J41.4 Attributing Snowpack Biases over the Contiguous U.S. in Four United States CMIP6 Models to Temperature and Precipitation Biases

Wednesday, 15 January 2020: 11:15 AM
154 (Boston Convention and Exhibition Center)
Michael Brunke, The Univ. of Arizona, Tucson, AZ; and J. S. Welty and X. Zeng

Snow is an important feature of the wintertime land. It changes the surface energy balance by increasing surface albedos and insulating the ground from the atmosphere. It also changes the surface water balance by storing water that is released later during snowmelt. Therefore, its representation in weather and climate models is critical. Recently, we developed the first gridded snow water equivalent (SWE) and snow depth dataset at 4-km resolution over the contiguous U.S. (CONUS) from 1981 to present derived from upscaling in situ snowpack measurements. We use this dataset here to evaluate snowpack simulated by the Atmospheric Model Intercomparison Project simulations from four U.S. contributions to CMIP6 (E3SMv1, CESM2, GFDL CM4, and GISS ModelE). SWE is generally underestimated over the western CONUS, while it is generally overestimated over the northern CONUS. We will attribute these biases to model biases in temperature and precipitation relative to the PRISM dataset or to model formulation.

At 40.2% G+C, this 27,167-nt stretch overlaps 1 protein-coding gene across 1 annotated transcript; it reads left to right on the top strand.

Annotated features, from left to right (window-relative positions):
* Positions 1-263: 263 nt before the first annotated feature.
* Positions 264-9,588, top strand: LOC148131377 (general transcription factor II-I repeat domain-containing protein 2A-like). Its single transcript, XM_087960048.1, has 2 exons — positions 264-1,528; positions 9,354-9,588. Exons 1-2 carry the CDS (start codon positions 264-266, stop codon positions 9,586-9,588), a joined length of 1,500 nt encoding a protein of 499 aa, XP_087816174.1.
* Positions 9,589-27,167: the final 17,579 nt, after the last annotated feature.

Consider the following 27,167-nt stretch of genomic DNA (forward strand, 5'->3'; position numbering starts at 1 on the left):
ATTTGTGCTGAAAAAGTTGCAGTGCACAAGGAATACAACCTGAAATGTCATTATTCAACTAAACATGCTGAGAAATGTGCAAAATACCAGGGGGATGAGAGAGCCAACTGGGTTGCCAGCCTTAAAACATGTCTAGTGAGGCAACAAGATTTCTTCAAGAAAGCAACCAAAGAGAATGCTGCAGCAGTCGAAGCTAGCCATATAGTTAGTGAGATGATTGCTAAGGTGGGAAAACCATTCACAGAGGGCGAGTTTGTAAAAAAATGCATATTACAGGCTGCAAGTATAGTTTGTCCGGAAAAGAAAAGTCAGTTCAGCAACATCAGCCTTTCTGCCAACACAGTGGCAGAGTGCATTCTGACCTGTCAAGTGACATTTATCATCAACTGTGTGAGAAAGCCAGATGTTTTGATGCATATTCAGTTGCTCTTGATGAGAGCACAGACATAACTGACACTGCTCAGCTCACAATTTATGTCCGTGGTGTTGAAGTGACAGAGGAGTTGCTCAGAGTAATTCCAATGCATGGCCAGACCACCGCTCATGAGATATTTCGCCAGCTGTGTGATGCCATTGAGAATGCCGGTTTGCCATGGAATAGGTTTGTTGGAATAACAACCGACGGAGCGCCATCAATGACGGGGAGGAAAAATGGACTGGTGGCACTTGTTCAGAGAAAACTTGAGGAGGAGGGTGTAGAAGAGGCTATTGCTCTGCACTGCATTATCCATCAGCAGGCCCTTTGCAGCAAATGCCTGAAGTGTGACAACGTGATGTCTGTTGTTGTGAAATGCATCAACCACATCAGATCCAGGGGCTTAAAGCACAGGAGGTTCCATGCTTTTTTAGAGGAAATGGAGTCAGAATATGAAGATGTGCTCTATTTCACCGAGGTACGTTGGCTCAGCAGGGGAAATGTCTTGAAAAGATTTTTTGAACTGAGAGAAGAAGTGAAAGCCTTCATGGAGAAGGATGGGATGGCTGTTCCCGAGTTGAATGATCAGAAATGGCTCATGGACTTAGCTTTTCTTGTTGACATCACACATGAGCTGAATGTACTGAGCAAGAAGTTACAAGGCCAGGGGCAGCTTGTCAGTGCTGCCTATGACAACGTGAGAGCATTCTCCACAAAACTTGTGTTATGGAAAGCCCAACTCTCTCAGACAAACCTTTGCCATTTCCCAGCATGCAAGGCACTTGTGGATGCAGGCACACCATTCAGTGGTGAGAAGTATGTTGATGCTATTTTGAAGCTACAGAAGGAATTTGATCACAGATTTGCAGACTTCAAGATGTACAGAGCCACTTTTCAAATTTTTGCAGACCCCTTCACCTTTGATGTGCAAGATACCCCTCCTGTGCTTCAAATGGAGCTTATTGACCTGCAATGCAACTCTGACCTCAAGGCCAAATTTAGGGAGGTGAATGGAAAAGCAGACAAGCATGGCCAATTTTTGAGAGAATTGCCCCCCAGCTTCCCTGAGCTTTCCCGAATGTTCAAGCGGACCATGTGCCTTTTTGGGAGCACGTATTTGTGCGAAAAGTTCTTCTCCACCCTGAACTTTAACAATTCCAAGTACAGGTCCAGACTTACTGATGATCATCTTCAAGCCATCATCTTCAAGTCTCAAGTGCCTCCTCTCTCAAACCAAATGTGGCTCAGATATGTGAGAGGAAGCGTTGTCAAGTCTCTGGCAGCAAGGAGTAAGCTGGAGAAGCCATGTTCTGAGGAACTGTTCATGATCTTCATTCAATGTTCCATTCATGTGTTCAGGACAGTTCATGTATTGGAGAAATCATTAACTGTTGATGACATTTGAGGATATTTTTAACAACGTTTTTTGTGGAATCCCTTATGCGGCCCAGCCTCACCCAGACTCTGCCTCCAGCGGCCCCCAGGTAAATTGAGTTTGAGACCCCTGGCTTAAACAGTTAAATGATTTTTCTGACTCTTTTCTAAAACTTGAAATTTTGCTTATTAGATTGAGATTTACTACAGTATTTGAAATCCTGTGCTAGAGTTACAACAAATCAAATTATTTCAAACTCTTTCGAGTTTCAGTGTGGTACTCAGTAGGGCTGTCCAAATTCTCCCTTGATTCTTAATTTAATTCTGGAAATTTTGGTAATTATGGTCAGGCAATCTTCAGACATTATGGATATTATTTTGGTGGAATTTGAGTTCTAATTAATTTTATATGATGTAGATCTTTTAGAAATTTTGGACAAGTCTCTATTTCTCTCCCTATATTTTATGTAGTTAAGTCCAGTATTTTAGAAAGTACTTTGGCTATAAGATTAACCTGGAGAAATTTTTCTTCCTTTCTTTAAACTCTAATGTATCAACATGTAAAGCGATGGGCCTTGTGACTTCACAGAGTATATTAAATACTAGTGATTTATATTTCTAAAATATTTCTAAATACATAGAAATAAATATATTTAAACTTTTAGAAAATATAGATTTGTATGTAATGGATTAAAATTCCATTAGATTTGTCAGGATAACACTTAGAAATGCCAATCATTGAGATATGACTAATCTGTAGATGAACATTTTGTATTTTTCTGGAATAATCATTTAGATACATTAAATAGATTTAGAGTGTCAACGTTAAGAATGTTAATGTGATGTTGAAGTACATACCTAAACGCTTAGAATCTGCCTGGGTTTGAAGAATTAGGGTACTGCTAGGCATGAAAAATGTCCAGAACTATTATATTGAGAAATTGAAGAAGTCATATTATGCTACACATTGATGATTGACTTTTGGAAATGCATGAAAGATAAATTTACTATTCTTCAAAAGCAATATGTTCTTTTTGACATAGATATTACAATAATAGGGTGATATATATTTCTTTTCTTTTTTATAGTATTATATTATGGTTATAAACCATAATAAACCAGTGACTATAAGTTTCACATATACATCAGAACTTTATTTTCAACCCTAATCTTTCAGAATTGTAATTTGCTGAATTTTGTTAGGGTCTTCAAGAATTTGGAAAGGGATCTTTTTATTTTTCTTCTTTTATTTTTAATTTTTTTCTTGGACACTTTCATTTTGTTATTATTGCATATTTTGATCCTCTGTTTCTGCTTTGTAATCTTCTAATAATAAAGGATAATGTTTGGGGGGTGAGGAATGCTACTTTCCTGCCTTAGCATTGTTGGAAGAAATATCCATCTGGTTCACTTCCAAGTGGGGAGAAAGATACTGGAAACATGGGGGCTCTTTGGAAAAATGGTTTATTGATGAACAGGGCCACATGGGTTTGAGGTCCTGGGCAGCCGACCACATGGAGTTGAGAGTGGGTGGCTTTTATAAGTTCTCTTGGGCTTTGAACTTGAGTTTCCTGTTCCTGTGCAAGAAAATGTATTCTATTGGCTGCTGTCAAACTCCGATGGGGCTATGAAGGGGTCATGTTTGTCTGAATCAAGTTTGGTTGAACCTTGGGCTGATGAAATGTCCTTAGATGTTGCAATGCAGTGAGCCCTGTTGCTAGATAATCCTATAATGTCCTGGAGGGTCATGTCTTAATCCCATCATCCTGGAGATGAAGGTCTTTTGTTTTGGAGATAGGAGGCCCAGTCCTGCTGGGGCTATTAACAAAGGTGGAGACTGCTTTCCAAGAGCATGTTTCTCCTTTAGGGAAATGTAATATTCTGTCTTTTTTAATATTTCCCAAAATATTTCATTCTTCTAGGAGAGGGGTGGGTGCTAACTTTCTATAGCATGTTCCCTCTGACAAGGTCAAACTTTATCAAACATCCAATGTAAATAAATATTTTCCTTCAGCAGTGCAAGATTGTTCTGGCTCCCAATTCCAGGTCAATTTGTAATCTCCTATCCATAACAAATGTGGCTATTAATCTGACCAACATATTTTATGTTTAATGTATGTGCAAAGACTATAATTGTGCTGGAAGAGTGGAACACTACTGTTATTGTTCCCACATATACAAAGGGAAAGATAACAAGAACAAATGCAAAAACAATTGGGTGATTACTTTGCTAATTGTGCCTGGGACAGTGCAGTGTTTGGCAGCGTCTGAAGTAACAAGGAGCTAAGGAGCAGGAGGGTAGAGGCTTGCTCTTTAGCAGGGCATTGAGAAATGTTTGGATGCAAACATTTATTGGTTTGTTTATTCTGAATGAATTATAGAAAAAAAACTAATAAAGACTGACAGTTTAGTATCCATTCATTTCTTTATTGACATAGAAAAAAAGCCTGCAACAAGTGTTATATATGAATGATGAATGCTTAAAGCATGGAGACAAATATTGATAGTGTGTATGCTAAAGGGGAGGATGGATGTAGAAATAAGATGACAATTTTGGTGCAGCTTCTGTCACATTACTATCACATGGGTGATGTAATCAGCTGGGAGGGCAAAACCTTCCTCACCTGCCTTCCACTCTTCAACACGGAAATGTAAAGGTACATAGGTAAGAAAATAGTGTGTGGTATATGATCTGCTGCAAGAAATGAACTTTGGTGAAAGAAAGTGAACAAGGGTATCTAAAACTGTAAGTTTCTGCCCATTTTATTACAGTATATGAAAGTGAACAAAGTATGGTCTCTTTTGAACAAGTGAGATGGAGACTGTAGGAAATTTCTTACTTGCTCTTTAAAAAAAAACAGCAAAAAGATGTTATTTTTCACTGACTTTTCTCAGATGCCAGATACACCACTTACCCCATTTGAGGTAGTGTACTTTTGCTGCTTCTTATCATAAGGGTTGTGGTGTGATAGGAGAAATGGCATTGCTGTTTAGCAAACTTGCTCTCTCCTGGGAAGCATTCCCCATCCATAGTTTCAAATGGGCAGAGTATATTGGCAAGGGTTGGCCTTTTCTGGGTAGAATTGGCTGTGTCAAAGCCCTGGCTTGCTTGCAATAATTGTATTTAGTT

Furthermore, model trends and interannual variability in SWE will be evaluated and attributed to biases in temperature and precipitation. For instance, trends in wintertime (October-March) temperature in most models is a dipole with warming in the eastern CONUS and cooling in the western CONUS. This contrasts with the PRISM trends of warming everywhere with the most warming in the West. We will show how these trends along with those in wintertime accumulated precipitation contribute to biases in the simulated SWE trends in both regions. Maximum SWE from the 4-km dataset is strongly correlated to winter mean temperatures and accumulated precipitation in PRISM, but E3SM and CESM2 have weaker correlations to these. Such correlations are stronger in the GFDL and GISS models.

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